The jury argued that Gregory Hill was responsible for his own death, so the award was later reduced to 4 cents.
On January 14, 2014, Gregory Vaughn Hill Jr., a 30-year-old black father of three, was fatally shot by a white sheriff’s deputy in St. Lucie County, Florida. The deputy was responding to a noise complaint about music coming from Hill’s garage.
Four years later, a federal jury has determined that Hill was largely responsible for his own death, awarding the man’s family just $4 in a wrongful death lawsuit.
“It’s heartbreaking,” Hill’s fiancée, Monique Davis, told the New York Times. “There are a lot of questions I want to ask.”
The decision is the culmination of a two year legal battle for the family. Officers have claimed that Hill was armed at the time of the shooting; while a gun was recovered from the scene, it was found unloaded in Hill’s back pocket. In 2016, Hill’s mother, Viola Bryant, filed a lawsuit arguing that the deputy had violated Hill’s constitutional rights. The New York Times notes that the case also asked the jury to determine if the family was owed damages and if so, what amount they should receive.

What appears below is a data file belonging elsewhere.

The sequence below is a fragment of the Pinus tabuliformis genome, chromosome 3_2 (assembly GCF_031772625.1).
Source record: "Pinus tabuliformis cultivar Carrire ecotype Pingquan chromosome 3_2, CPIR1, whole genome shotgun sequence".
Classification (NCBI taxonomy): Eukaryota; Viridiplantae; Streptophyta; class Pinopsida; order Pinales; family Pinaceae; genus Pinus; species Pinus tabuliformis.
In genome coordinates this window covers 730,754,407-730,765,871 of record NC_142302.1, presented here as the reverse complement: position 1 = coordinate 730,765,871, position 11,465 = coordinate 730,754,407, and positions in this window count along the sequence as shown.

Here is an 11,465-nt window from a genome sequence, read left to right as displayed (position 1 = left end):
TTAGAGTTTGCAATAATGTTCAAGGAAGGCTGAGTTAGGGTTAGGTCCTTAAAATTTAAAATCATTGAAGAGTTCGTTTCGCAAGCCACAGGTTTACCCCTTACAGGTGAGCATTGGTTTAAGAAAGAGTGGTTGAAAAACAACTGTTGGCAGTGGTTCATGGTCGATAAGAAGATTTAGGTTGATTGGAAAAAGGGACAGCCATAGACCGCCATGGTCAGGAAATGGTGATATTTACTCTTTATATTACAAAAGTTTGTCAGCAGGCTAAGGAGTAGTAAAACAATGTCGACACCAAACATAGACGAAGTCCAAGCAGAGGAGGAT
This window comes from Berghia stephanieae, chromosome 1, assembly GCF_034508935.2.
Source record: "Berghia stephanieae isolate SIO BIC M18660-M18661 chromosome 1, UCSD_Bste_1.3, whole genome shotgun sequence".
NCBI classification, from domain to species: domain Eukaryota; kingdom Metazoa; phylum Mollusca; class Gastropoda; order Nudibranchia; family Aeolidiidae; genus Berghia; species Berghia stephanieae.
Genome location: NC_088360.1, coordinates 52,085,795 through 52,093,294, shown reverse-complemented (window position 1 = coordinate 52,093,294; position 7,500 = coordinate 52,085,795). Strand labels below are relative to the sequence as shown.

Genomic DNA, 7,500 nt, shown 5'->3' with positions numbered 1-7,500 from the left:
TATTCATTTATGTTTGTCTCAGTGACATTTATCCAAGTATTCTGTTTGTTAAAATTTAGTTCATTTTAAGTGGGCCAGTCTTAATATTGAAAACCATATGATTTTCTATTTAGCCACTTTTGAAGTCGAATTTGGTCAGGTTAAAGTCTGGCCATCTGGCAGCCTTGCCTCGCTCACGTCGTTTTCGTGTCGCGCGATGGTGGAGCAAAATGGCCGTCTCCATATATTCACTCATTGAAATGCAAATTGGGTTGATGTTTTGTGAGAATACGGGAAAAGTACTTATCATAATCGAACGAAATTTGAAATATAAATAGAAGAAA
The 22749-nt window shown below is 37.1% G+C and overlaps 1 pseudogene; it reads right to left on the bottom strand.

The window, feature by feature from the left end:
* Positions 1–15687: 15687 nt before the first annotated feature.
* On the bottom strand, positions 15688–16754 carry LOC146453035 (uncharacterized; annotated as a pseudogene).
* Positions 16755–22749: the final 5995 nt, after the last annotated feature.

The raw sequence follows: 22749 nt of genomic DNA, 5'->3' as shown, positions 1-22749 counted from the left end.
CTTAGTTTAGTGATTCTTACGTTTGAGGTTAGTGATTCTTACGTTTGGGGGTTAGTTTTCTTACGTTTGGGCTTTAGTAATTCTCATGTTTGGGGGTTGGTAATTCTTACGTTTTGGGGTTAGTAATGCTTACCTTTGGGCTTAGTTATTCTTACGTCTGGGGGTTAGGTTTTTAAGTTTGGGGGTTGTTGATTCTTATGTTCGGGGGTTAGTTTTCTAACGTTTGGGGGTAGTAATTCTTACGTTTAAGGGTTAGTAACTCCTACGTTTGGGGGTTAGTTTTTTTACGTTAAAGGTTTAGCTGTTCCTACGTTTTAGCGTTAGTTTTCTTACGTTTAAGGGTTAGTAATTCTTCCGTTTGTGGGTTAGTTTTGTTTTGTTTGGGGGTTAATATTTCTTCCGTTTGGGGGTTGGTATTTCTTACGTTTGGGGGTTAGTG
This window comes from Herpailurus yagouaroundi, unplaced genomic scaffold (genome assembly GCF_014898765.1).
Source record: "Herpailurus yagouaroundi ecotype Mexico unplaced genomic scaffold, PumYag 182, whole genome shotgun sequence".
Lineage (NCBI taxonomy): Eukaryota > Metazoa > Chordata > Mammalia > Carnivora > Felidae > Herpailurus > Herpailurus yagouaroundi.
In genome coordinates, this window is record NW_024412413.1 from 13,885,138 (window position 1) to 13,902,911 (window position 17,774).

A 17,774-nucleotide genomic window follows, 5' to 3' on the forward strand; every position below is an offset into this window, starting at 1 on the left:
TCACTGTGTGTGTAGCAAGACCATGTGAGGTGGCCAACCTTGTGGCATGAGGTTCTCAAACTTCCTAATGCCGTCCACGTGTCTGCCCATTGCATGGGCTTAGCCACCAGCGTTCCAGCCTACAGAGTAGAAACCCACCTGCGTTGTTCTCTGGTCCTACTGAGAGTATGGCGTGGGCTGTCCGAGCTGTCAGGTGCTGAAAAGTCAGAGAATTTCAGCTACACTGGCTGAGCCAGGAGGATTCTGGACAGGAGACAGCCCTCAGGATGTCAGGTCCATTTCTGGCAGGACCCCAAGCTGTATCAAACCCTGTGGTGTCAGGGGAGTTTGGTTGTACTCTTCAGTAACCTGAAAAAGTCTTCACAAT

The jury determined that $4 — $1 to Hill’s mother for funeral expenses and $1 for each of Hill’s three children — would be enough. The decision came after hours of jury deliberations, and the amount was so small because the jury ruled that Hill, who was intoxicated at the time of the shooting, was mostly responsible for his death.
While the jury ruled that the deputy who shot Hill did not use excessive force, it